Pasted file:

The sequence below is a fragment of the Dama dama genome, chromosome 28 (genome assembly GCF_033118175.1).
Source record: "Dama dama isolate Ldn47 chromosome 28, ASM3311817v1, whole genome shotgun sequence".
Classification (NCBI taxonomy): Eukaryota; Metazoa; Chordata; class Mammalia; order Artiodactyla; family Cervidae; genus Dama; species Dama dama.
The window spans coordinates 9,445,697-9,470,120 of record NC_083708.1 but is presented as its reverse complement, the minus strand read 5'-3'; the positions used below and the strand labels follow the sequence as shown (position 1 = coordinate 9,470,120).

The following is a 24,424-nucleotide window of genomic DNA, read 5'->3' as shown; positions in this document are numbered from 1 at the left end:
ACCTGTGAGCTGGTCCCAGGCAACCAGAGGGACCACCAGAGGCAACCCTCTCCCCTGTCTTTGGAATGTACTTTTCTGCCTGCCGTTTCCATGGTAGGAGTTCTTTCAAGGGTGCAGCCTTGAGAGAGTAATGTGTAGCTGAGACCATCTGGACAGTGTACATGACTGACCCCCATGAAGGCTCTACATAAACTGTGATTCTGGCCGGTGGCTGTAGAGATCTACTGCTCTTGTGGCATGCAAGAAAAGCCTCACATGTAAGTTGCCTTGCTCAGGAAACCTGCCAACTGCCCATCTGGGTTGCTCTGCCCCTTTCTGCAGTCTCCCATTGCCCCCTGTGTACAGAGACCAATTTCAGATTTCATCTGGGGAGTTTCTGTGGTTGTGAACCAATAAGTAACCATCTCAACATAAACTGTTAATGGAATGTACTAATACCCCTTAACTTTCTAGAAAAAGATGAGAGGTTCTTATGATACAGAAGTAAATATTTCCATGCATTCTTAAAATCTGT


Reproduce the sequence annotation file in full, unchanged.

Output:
The sequence below is a fragment of the Dama dama genome, chromosome 28 (genome assembly GCF_033118175.1).
Source record: "Dama dama isolate Ldn47 chromosome 28, ASM3311817v1, whole genome shotgun sequence".
Classification (NCBI taxonomy): Eukaryota; Metazoa; Chordata; class Mammalia; order Artiodactyla; family Cervidae; genus Dama; species Dama dama.
The window spans coordinates 9,445,697-9,470,120 of record NC_083708.1 but is presented as its reverse complement, the minus strand read 5'-3'; the positions used below and the strand labels follow the sequence as shown (position 1 = coordinate 9,470,120).

The following is a 24,424-nucleotide window of genomic DNA, read 5'->3' as shown; positions in this document are numbered from 1 at the left end:
ACCTGTGAGCTGGTCCCAGGCAACCAGAGGGACCACCAGAGGCAACCCTCTCCCCTGTCTTTGGAATGTACTTTTCTGCCTGCCGTTTCCATGGTAGGAGTTCTTTCAAGGGTGCAGCCTTGAGAGAGTAATGTGTAGCTGAGACCATCTGGACAGTGTACATGACTGACCCCCATGAAGGCTCTACATAAACTGTGATTCTGGCCGGTGGCTGTAGAGATCTACTGCTCTTGTGGCATGCAAGAAAAGCCTCACATGTAAGTTGCCTTGCTCAGGAAACCTGCCAACTGCCCATCTGGGTTGCTCTGCCCCTTTCTGCAGTCTCCCATTGCCCCCTGTGTACAGAGACCAATTTCAGATTTCATCTGGGGAGTTTCTGTGGTTGTGAACCAATAAGTAACCATCTCAACATAAACTGTTAATGGAATGTACTAATACCCCTTAACTTTCTAGAAAAAGATGAGAGGTTCTTATGATACAGAAGTAAATATTTCCATGCATTCTTAAAATCTGT